Courtnie (March 2004)
Does anybody know how to get to Cavehill? I study in Ulster University at Jordanstown. I am eager to go there! Tons of people recommend me to go!

Editor
Belfast Castle on the Antrim Road, in North Belfast lies on the lower slopes of Cavehill. Belfast Castle is surrounded by Cave Hill Country Park. A walk through this park will bring you up onto Cavehill. I hope this is helpful and that you enjoy your visit. Let us know how you get on..

Green Eyes writes:

The inaugural throne of the O'Neills stood on Cavehill until 1896 when it was rolled over the summit by anti-Irish protesters and smashed to smithereens at the base. The residence named after it belonged to a Sir Samuel Ferguson and was subsequently a hospital/convalescent home. I got this info from an old book of anecdotes about Belfast 'As I Roved Out' by Cathal O'Byrne.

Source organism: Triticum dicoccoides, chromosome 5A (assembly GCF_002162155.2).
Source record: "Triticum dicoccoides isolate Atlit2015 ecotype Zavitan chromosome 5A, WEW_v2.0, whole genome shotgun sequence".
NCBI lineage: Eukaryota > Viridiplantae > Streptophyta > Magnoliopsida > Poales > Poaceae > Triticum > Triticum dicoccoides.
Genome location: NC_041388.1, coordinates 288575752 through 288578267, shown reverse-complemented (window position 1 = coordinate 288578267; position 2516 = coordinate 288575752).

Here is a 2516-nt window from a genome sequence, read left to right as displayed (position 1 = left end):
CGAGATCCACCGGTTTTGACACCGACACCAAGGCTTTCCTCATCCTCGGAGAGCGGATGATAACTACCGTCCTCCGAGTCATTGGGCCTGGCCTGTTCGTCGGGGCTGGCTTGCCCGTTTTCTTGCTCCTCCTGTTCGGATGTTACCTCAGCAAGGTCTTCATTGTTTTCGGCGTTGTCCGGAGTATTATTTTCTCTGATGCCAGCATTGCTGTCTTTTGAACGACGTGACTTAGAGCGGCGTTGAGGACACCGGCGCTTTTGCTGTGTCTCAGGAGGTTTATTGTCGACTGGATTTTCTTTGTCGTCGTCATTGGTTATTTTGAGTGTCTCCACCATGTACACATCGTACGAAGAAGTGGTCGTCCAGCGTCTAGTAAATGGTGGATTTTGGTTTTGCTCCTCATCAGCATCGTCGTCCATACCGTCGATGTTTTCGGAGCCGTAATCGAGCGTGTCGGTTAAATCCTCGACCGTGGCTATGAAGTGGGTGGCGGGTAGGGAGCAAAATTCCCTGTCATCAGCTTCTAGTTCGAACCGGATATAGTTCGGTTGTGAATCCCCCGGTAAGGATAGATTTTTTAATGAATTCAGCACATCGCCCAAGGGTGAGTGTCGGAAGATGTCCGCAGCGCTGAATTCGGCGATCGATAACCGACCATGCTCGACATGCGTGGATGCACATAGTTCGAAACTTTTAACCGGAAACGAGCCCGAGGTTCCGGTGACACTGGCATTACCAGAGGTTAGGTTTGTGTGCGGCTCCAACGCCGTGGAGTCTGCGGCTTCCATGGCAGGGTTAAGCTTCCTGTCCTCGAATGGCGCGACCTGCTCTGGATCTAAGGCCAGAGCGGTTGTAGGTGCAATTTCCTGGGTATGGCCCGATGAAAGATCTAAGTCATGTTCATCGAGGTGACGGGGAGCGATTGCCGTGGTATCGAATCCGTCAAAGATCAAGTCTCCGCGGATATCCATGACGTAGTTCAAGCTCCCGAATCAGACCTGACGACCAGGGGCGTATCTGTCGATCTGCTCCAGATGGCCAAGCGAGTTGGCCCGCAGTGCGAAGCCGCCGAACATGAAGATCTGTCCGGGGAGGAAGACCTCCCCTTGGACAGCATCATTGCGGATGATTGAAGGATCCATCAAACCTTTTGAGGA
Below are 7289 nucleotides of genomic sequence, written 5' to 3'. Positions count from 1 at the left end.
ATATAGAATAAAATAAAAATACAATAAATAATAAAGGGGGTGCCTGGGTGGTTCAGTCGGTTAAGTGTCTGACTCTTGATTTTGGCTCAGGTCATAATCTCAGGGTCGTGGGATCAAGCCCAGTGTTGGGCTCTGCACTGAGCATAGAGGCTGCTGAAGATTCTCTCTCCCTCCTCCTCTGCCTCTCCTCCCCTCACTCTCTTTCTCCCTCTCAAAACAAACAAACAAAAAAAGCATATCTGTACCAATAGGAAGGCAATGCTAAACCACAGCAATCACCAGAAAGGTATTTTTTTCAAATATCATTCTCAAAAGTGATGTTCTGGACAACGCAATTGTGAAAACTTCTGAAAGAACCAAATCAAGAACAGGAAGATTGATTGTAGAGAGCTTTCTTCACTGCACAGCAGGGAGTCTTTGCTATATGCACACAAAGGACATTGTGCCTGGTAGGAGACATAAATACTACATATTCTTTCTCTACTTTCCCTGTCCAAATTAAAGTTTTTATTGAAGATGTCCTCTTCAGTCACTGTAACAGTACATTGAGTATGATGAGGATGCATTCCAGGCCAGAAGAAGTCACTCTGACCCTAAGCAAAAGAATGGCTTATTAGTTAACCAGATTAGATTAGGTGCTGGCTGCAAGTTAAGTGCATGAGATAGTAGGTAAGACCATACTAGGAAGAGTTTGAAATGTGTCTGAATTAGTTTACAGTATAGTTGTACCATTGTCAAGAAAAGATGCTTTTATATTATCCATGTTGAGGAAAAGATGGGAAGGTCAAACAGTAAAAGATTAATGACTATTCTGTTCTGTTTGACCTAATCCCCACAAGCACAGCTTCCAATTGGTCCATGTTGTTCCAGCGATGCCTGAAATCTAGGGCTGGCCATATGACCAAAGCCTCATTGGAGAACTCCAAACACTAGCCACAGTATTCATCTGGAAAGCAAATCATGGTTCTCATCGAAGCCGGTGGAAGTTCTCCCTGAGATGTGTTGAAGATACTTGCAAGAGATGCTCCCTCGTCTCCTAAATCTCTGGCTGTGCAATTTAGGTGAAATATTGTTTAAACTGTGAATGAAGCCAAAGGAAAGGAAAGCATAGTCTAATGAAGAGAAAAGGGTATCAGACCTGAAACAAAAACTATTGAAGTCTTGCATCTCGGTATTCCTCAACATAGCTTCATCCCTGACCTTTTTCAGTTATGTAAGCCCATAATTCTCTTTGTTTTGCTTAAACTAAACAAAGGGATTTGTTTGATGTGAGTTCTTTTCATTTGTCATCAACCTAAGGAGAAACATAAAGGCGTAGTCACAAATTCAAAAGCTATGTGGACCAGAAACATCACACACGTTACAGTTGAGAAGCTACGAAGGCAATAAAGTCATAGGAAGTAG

Colin Mc Kernon sent the following e-mail:

My mother in law remembers a german aircraft crashing into the Cave Hill overlooking Belfast in 1941. Do any others have a memory of this?

Bookworm
I do not remember hearing of a German plane crashing on the Cavehill but I clearly remember as a very young child how my family, along with many many others from north Belfast, spent nights sleeping on the slopes of the hill in the hope of escaping from whatever air raids might take place. Unfortunately my mother tired of this nightly trek with four children and on the night of the Easter Tuesday air raid we were at home on the Antrim Road which was quite badly bombed.

http://www.belfastcity.gov.uk/news/news.asp?id=1160

woohoooo guys every one tha loves the cave hill go to this link and lend your hands and hearts to what we love most,, cave hill is to get a face lift and they are seeking Volunteers to help even a few hours,every minute counts.. paths will be mended ect ,i did post long ago in regard to this and its like a dream come true that something is going to be done, details and email address is with http://www.cvni.org/ for those intrested.. it would be intresting to see how many actuly post here that will be there and meet on what we chat about,